Silicon Valley Bank's bankruptcy has led to a severe crisis in the US financial market, and will possibly bring broader problems to the rest of the world. But here in China, Silicon Valley Bank's joint company with Shanghai's Pudong Development Bank is continuing normal operations. Chen Tong reports from Shanghai.
Silicon Valley Bank's failure has triggered a dramatic slump in the stock market worldwide. Stock markets in US, Europe, and Asia have dropped sharply so far this week.
Professor Hu Jie, who worked as a senior economist at the US Federal Reserve, says the turmoil will probably last for a while.
HU JIE, Professor at Shanghai Advanced Institute of Finance, Shanghai Jiao Tong University "The trouble by the SVB is probably well-contained already because the regulators already stepped in. Another thing is the possible systemic risk for the banking system is well-contained as I can see. In terms of fundamental reasons, I don't see a lot of troubles ahead. But that does not exclude of possibility of emotional response for the secondary market. This secondary response will probably last for a few days, but will not last forever."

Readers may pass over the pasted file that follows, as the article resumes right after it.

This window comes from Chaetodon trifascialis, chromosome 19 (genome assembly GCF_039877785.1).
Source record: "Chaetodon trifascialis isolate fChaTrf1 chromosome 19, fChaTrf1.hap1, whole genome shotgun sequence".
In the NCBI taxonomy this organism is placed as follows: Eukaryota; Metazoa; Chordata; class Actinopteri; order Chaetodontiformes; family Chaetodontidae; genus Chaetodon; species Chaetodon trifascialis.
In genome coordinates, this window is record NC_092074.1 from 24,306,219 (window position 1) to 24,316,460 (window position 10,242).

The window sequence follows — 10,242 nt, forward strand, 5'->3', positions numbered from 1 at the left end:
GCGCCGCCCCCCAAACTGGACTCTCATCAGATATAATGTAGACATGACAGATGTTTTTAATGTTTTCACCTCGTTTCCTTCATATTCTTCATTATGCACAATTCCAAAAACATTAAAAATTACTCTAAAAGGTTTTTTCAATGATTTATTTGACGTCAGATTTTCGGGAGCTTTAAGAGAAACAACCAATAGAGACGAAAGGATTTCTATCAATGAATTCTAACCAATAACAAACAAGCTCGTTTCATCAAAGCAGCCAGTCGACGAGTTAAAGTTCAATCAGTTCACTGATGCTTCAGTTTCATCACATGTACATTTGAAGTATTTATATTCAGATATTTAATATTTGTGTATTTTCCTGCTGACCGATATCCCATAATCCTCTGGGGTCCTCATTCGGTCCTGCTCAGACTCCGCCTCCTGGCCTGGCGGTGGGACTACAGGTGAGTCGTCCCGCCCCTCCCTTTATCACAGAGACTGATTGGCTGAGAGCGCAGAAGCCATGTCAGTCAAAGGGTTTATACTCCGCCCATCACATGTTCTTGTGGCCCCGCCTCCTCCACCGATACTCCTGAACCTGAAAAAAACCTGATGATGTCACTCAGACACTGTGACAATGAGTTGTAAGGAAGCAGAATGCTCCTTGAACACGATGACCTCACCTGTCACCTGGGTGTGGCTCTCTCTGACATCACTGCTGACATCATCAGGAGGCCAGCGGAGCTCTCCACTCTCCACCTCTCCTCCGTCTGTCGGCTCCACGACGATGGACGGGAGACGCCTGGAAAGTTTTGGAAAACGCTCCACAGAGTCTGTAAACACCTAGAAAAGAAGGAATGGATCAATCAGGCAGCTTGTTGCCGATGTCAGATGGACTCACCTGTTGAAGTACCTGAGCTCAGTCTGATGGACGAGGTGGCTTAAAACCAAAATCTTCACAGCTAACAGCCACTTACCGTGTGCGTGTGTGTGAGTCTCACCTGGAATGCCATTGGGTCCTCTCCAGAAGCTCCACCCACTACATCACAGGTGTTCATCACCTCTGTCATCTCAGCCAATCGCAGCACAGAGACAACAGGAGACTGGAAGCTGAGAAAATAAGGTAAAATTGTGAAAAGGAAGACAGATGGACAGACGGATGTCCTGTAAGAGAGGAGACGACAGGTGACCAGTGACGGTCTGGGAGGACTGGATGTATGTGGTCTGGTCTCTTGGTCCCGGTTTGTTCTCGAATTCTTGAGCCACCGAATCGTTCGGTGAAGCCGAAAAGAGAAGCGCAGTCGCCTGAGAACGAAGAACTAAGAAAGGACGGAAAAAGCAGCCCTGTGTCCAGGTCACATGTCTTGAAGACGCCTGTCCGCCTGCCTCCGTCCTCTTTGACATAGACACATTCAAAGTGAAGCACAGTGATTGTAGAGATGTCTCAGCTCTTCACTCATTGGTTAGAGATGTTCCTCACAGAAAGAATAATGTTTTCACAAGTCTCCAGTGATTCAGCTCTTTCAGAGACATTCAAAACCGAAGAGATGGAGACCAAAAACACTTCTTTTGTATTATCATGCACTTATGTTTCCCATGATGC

CHEN TONG Shanghai "Shanghai Pudong Development Bank and Silicon Valley Bank set up a joint bank. How do you think the situation of SVB will affect the joint bank here in Shanghai?"
HU JIE, Professor at Shanghai Advanced Institute of Finance, Shanghai Jiao Tong University "This bank is an independent entity and independent bank. The only relationship technically speaking is Silicon Valley has 50 percent share in this joint venture. But that's all. As SVB event unfolds, a lot of drama will happen in Silicon Valley, but will not affect the operation of this joint venture in China."
CHEN TONG Shanghai "This building behind me is where the SPD Silicon Valley Bank headquarters is. Shanghai Pudong Development Bank and Silicon Valley Bank each own 50 percent of the company, and the joint bank runs independently. Shanghai Pudong Development Bank published a notice earlier, to say that the joint bank has its own balance sheet and has been following Chinese regulations in running its business."
So far, the joint bank is continuing as normal. But if situation gets worse, Professor Hu says it's likely that the 50 percent share owned by SVB will be sold to other firms. CHEN TONG, CGTN, SHANGHAI.